On Setting Text
How do you go about setting text to music?
It seems that at the outset of the compositional process which involves words, a composer has to make a choice: Will the composer govern the words or will the words govern the composer? In considering this question, the central question of composition (where does the music come from) will be greatly influenced by how the composer answers the question.
I have answered this question both ways, depending on the specific piece at hand. For instance, in "Jack's Valentine" I set the words, bending them to fit my musical idea. However in "Canticle of the Sun" the words suggested the music to me. What I find most often is that I collaborate, or perhaps negotiate, between the two points of view while I am working on a texted composition.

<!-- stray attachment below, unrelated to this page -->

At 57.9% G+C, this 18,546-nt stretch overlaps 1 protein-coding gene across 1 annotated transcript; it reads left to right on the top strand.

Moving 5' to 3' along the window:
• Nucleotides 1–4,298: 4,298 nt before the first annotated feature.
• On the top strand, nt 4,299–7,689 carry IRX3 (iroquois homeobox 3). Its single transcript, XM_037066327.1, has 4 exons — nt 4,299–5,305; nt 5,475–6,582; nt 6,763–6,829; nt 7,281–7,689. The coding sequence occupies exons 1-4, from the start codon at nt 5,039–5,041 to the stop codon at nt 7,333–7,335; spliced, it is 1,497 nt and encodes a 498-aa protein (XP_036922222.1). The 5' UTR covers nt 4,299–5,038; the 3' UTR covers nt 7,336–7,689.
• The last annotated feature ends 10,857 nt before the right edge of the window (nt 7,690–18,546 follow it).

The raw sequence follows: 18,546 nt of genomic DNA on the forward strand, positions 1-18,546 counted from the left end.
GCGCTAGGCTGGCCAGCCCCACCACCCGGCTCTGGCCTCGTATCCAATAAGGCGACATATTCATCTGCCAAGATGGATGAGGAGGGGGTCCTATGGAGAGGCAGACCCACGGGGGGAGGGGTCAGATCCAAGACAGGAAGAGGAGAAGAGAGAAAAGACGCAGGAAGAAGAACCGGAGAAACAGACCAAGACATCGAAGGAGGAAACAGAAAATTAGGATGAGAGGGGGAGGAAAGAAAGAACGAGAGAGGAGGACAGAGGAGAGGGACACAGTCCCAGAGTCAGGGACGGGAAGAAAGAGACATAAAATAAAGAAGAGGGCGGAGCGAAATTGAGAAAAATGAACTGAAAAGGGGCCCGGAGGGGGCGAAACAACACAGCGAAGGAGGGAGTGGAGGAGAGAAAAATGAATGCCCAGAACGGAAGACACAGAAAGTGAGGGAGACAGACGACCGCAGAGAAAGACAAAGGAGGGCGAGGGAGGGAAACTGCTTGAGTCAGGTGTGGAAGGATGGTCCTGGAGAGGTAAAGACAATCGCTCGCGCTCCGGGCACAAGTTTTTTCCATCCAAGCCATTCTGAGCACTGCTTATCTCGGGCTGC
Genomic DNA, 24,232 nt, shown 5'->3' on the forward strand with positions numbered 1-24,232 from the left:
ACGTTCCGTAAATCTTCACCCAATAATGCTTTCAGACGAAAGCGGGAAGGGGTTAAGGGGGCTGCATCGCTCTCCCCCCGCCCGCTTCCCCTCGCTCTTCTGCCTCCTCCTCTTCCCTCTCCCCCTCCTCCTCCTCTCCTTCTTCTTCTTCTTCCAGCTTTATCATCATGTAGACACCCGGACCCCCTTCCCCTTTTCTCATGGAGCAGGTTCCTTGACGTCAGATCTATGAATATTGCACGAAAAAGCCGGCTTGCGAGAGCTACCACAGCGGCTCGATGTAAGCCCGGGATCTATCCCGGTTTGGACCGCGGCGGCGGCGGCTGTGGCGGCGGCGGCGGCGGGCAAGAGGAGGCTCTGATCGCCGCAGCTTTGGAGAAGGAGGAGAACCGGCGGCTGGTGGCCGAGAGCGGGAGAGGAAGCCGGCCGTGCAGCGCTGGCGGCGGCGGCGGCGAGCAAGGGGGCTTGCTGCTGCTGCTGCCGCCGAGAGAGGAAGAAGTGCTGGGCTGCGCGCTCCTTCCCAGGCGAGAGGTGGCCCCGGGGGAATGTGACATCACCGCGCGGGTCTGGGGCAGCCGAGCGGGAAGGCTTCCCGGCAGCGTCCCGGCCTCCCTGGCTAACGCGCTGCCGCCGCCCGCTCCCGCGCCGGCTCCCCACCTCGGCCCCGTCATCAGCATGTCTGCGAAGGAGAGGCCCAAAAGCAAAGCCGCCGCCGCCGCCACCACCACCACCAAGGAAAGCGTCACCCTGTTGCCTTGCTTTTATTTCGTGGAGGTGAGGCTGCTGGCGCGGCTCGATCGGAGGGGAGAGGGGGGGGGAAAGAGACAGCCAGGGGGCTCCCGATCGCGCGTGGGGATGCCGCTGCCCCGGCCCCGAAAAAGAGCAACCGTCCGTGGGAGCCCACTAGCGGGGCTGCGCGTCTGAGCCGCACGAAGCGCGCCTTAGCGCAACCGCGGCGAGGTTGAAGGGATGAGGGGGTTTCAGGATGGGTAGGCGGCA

Each poem I work with must be considered on its own terms. Great poetry already has its meticulously crafted music — strong and intact. I feel that I have a serious responsibility to work as diligently as I can to discover the music of the poem (or prose) as the first part of my process. If I do that work well, I move through the discovery of poetic devices to discover the melodic contour, meter (usually polymeter), syntax, counterpoint, and musical form of the poem.
I find that if I stop my process at the point of analyzing poetic device, I am more likely to force my music on the poem. But if I complete my process of discovery to find the music of the poem itself, I open up to the meaning of the poem in an entirely different way, resulting in the poem directing the writing of its own unique and innate music.